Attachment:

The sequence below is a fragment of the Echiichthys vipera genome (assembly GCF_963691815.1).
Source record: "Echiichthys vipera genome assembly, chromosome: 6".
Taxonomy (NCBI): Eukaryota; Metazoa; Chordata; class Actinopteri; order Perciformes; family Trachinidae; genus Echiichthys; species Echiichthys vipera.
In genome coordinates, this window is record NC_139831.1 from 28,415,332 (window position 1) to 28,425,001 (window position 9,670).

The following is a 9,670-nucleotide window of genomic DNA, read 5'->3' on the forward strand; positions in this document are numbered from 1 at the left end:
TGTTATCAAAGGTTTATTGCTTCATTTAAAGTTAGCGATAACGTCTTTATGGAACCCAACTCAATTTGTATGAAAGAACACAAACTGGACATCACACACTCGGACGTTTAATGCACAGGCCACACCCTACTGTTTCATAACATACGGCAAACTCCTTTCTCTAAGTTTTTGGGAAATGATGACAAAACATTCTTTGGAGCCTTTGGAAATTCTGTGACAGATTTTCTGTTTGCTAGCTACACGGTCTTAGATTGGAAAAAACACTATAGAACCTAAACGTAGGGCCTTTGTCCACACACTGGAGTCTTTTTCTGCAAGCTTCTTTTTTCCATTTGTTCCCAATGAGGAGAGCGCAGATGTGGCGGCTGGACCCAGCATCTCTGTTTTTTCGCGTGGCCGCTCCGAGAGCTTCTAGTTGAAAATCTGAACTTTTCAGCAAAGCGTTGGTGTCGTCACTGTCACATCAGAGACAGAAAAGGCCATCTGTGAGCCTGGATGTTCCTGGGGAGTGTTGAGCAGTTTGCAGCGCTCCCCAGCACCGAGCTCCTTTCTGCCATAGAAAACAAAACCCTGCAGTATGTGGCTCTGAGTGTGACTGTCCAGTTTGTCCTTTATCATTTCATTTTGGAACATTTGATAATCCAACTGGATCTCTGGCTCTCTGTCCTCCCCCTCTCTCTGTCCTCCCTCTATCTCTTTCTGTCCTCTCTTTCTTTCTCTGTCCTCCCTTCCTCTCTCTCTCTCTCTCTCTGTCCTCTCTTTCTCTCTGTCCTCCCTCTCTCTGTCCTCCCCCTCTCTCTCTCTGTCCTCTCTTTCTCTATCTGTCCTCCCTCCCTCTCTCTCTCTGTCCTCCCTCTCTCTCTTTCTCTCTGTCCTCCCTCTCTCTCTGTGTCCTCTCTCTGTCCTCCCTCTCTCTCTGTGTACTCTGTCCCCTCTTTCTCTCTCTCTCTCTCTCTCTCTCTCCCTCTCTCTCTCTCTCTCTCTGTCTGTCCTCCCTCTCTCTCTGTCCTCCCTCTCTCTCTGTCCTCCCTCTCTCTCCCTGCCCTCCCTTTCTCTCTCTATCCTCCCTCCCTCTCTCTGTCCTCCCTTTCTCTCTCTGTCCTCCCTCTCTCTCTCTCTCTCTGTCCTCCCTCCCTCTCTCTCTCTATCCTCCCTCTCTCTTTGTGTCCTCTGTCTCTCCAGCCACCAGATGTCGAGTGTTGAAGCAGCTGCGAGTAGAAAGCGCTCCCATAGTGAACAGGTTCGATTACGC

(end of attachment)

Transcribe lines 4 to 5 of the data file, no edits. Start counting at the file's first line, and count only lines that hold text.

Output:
In genome coordinates, this window is record NC_139831.1 from 28,415,332 (window position 1) to 28,425,001 (window position 9,670).

The following is a 9,670-nucleotide window of genomic DNA, read 5'->3' on the forward strand; positions in this document are numbered from 1 at the left end: